ATHENS, Greece — The Greek parliament approved new spending cuts and taxes Friday aimed at defusing the country's debt crisis, while protesters opposed to the measures fought with police outside. Prime Minister George Papandreou headed abroad to seek European leaders' support for his efforts.
Riot police used tear gas and baton charges to disperse rioters who chased the ceremonial guards in 19th-century kilts and tasseled garters away from the Tomb of the Unknown Soldier outside the parliament, while a top trade union leader was roughed up by left-wing protesters.
It was the biggest outburst of violence since Greece's debt crisis escalated late last year. Police say they arrested 5 people, and seven officers were injured.
Greece's financial troubles have shaken the European Union and its shared euro currency, whose rules were supposed to prevent governments from running up too much debt.
Up to 7,000 demonstrators gathered outside as lawmakers debated the austerity package, which aims to save 4.8 billion euros ($6.5 billion) with measures including higher consumer taxes and cuts to public sector workers' pay of up to 8 percent.
Papandreou met in Luxembourg with Prime Minister Jean-Claude Juncker, head of the group of eurozone finance ministers. Later Friday, he will hold talks in Berlin with German Chancellor Angela Merkel.
Demonstrators attacked the two military guards and their escorting officers, smashing windows and kicking the guard posts. Earlier, leftwing protesters attacked the head of Greece's largest trade union who was addressing the crowd.
Video: Popular protests GSEE head Yiannis Panagopoulos traded blows with his assailants before being whisked away bloodied and with torn clothes.
GSEE and the ADEDY umbrella civil servant union held work stoppages to protest the austerity measures, while hospitals, schools and public transport were closed down.
Further violence broke out later Friday in Athens, with masked youths attacking riot police inside the Council of State, Greece's highest administrative court, and trying to break into the Labor Ministry. Rioters also smashed the glass fronts of two banks, two hotels, a mobile phone shop and a fast food restaurant.
An earlier protest ended peacefully, while there were smaller clashes during two protests in Thessaloniki, Greece's second-largest city.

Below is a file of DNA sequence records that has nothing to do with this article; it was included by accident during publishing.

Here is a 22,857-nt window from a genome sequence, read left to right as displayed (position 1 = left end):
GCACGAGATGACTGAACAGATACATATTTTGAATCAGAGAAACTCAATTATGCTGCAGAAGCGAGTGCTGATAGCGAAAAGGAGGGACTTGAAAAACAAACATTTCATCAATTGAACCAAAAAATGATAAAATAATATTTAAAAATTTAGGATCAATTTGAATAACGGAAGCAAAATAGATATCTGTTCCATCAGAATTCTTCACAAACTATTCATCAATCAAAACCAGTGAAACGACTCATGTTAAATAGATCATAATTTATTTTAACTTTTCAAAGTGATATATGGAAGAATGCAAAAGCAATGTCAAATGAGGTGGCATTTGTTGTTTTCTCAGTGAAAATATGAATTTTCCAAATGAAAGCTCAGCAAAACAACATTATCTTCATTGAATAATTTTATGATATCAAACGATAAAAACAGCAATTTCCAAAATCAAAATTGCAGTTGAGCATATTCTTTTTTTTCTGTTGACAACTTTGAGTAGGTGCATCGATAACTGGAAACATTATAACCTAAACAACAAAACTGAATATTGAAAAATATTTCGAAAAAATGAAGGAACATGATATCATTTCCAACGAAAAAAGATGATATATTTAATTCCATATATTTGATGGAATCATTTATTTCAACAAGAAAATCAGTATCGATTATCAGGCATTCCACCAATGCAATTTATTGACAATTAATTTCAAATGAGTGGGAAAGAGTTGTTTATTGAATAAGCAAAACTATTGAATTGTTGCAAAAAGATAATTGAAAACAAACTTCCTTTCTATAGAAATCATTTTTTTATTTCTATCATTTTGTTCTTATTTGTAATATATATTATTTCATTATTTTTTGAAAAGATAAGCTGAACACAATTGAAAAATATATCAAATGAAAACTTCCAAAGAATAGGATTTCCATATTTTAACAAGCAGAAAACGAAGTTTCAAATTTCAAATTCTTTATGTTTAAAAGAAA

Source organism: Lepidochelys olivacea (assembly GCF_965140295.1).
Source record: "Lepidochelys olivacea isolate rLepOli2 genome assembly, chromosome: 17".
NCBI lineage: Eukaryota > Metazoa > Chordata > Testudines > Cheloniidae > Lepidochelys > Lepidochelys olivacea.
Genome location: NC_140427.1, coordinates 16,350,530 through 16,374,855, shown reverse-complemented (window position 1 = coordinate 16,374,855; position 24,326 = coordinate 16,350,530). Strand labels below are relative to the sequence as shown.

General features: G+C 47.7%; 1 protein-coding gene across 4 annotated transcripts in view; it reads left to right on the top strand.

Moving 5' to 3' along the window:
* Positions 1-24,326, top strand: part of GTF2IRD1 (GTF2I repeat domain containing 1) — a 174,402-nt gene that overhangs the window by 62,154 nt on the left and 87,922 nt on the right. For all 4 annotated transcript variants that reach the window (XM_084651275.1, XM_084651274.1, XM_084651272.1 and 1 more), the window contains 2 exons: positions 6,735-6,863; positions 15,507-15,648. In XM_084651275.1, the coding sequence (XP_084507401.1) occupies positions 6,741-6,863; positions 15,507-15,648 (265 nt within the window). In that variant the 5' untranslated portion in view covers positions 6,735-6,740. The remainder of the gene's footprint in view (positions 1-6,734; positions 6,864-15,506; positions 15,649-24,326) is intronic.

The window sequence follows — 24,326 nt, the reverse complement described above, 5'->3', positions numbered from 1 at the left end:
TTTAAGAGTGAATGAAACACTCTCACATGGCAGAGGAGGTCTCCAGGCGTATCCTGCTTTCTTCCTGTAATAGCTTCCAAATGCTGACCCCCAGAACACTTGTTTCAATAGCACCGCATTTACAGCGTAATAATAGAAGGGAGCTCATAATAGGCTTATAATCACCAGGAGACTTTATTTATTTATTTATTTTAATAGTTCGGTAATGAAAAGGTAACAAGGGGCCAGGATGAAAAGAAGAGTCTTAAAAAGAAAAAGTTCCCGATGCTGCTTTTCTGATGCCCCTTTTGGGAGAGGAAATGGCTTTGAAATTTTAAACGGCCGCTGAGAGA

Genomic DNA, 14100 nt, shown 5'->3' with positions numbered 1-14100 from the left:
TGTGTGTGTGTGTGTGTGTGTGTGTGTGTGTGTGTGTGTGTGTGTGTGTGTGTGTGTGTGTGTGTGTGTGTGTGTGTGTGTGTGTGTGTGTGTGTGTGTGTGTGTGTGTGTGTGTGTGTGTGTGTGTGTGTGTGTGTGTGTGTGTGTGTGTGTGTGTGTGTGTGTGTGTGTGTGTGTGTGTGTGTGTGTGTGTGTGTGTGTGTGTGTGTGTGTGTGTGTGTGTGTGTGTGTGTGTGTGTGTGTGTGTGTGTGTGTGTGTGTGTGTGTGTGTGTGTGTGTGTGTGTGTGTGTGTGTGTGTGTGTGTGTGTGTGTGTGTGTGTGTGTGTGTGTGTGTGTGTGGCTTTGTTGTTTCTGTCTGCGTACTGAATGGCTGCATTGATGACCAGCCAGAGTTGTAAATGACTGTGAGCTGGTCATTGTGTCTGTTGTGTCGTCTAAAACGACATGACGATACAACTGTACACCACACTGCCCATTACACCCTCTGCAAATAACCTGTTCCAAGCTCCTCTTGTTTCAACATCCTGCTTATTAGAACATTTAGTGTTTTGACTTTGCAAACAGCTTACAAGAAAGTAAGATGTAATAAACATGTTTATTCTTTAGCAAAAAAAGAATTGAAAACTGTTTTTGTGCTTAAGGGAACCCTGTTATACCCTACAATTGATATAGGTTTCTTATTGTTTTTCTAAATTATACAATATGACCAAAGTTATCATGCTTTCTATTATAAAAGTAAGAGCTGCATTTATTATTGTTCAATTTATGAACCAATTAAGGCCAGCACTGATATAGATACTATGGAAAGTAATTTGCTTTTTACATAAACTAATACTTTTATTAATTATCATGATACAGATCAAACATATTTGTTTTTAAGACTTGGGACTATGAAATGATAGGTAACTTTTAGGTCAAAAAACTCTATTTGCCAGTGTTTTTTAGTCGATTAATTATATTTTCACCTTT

The center-left government says it is seeking a total 16 billion euros ($21.87 billion) in savings this year, to reduce a bloated budget deficit of some 30 billion euros that is over four times the EU limit as a percentage of annual output.
The cuts are key in convincing bond markets to loan the country money and to win support from the European Union.
Merkel and Germany, as the biggest of the 16 countries that use the euro, would play a key role in any financial lifeline the EU plans to offer Greece. But the German government has said that Friday's meeting is not about giving aid and the EU's promise of support, first issued last month, remains vague.
Despite raising 5 billion euros ($6.83 billion) from a successful 10-year bond issue Thursday, Athens remains under intense pressure from high borrowing rates. Papandreou has ruffled Europe's feathers by warning that Greece could request financial help from the International Monetary Fund unless the EU details potential emergency support.
Jean-Claude Juncker said after meeting Papandreou that "we have to deal with the problem as a euro area."
He said it was acceptable for the IMF to offer technical assistance. But he insisted: "as the chairman of the euro group I'd like to exclude any further involvement of the IMF."
Papandreou insists Greece is not seeking bailout money from the European Union but a public commitment to a financial rescue plan that would reassure markets.
Asked what he wants from Merkel, Papandreou said in an interview published Friday in Germany's daily Frankfurter Allgemeine Zeitung that Greece needed "support ... that there is European support so that we can borrow money under reasonable conditions."
He said that Greece has never asked for a bailout, but lack of support would hurt his reform plans.
"And that would, one way or another, be expensive for all of Europe," Papandreou said. "If the euro retreated, that might help some countries with their exports, but it would for example make importing oil and gas more expensive."
Merkel said Friday she expects "interesting" and friendly talks with Papandreou, adding that Greece's successful bond issue "gives us optimism" that things will go well in the months ahead.
At a televised news conference in Munich, Merkel said the sale showed that the new austerity measures announced this had the desired effect.
Papandreou will also discuss the debt crisis with French President Nicolas Sarkozy in Paris Sunday, and meet U.S. President Barack Obama on March 9 in Washington.
French Finance Minister Christine Lagarde said Friday that Sarkozy would back Greece if its debt woes got it into real trouble.
While she told LCI television that Sunday's meeting would focus on how the Greek government's new austerity plans will be enacted, she also said she expects Sarkozy will tell Papandreou that France would be there if Greece got into real difficulties. She did not explain what form that support would take.
Friday's strike saw state schools closed, while hospitals functioned with emergency staff and all Athens public transport was idle. An air traffic controllers work stoppage from 10 a.m. GMT to 2 p.m. GMT canceled dozens of flights, while journalists also walked off the job for a few hours.
Finance Minister George Papaconstantinou said the belt-tightening would work — if unswervingly enforced.
"In emergencies, governments take emergency measures," he told lawmakers during the austerity law debate. "Will we succeed? Yes, we will. Will we have to take further measures? No, provided we implement the program we have submitted. And we will."
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